Not only is violence sanctioned in the American legal fabric, but when efforts are made to curb violence through lawful means, the gun lobby and its sycophants in and out of the media resist such efforts on a continuous and usually successful basis.  Only 28 states have CAP laws which, by definition, would curb the unintended violence caused by accidental shootings, often committed by young children.  And if this isn’t bad enough, we have the disgraceful attempt by the NRA and several of its loony medical partners to demonize physicians for asking patients about access to guns, as if gun violence, as opposed to other forms of violence, lie outside the accepted purview of medical care.

We could blame this socially-acceptable diffusion of violence on the rhetorical excesses of the NRA, but Dr. King would be the first to object to such a facile explanation. Because in his 1967 speech, King was clear that we would not be able to reduce or eliminate violence at home if we did not find ways to reduce our use of organized, state-sanctioned violence abroad. And while I would like to say that we have learned this lesson from the debacle of Viet Nam, in fact it appears that each succeeding generation needs to re-learn this lesson again.  The $600 billion that we spent on the Pentagon in 2015 represents nearly 40% of military expenditures worldwide, and American military personnel are based in more than 100 countries that do not fly our flag.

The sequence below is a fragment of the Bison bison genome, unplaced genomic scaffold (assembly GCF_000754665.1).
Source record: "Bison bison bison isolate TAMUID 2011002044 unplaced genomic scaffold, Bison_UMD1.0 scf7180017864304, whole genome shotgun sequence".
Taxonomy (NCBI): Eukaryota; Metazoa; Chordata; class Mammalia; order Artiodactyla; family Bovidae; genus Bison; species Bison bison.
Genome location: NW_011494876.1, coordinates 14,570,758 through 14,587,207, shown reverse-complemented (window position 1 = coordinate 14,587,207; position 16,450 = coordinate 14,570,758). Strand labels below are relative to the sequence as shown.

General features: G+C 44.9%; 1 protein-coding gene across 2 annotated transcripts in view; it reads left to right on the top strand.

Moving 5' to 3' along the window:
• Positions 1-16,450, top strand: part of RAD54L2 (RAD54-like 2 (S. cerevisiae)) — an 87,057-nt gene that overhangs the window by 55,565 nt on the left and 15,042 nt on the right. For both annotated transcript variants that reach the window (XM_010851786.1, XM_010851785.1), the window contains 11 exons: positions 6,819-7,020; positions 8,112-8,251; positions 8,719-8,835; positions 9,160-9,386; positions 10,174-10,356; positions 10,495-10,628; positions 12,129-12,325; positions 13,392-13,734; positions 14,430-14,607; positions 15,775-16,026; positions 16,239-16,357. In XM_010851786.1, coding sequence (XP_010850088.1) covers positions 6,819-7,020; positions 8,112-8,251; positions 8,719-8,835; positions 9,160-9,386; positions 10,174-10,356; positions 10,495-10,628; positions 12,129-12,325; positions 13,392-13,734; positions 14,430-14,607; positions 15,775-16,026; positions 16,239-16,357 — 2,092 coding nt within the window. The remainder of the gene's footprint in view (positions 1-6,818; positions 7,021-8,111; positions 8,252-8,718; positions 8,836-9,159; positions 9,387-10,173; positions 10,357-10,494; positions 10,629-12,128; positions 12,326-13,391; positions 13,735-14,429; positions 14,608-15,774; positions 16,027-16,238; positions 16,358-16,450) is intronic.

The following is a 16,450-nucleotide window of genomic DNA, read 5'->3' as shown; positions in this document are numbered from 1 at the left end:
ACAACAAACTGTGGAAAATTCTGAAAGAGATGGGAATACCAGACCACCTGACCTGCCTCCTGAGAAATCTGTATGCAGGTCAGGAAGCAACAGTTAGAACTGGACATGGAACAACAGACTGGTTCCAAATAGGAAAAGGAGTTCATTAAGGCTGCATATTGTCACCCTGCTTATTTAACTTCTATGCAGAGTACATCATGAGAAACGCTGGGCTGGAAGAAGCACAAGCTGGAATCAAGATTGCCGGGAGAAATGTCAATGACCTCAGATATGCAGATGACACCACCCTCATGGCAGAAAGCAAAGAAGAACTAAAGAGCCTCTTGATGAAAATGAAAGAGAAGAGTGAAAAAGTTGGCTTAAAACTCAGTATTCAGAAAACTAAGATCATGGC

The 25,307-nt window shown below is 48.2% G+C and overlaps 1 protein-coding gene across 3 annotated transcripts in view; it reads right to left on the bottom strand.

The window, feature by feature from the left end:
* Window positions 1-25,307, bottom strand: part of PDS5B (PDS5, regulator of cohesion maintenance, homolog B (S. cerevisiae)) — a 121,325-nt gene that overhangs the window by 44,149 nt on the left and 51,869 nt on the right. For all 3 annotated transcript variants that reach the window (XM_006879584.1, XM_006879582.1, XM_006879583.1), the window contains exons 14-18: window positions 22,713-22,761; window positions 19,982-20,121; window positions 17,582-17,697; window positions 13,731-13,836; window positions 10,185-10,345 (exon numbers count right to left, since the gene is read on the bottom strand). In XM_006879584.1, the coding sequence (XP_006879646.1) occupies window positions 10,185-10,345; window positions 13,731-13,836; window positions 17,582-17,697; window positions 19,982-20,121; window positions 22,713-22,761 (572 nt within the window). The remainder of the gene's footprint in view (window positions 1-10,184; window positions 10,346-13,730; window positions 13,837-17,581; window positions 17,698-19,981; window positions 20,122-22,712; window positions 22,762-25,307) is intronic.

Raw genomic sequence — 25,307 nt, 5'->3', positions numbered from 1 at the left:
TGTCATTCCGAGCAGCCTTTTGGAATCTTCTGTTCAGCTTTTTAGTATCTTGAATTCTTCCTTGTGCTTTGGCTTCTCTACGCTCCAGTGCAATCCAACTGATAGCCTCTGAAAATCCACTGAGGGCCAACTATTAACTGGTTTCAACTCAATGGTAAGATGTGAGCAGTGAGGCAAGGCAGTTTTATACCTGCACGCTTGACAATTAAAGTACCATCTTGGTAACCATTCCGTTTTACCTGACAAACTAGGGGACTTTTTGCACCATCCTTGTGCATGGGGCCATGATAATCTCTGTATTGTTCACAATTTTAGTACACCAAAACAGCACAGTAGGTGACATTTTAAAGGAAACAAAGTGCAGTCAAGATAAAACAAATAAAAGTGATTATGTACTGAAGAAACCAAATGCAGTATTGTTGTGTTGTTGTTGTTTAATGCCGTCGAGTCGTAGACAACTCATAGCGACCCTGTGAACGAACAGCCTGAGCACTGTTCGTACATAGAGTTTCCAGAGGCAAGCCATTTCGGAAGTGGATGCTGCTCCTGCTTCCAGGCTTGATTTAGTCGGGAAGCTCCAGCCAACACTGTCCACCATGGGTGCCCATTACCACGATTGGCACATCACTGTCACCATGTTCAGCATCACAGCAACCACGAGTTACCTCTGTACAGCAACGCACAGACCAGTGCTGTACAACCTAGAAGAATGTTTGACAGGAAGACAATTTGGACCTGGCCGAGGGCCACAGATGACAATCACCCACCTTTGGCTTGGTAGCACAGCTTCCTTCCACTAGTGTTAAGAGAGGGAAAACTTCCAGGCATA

Let’s not forget on Dr. King’s Day: the same President who signed the historic Voting Rights Act in 1965 signed the Gun Control Act in 1968.  In between those two dates, he sent half a million young men to Viet Nam.

Sorry Folks, But Gun Rights And Civil Rights Don’t Mean The Same Thing.

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The NRA has long distinguished itself as the pre-eminent voice in documenting and preserving the history of American small arms.  I was born in Washington, D.C., and spent many happy hours wandering through the NRA’s museum in the old headquarters building that was walking distance from the Capitol and other government sites.  And I continue each month to enjoy the historical articles published in The American Rifleman magazine whose quality, frankly, puts the Smithsonian to shame. But lately, in their effort to find new customers and widen the market, the NRA has shifted away from its focus on the history of guns to explaining the history of why Americans use guns and, in the process, have started to play fast and loose with the facts.

Now don’t get me wrong.  I have never questioned, nor would I ever question anyone’s personal decision to own or use a gun.  God knows I own enough of them myself and I’ve sold more than 12,000 guns to other folks as well.  But I believe that when someone – anyone – makes the decision to become a gun owner it shouldn’t be made without at least acknowledging that guns represent a risk that requires them to be used with diligence and care.  And I will continue to speak out against the NRA and others who pretend that the risk of gun ownership is somehow mitigated by the protection and security afforded by a gun.  I have told many gun friends over the years that I will send a hundred bucks to the charity of their choice if they can prove that guns do more good than harm.  I have yet to write the first check.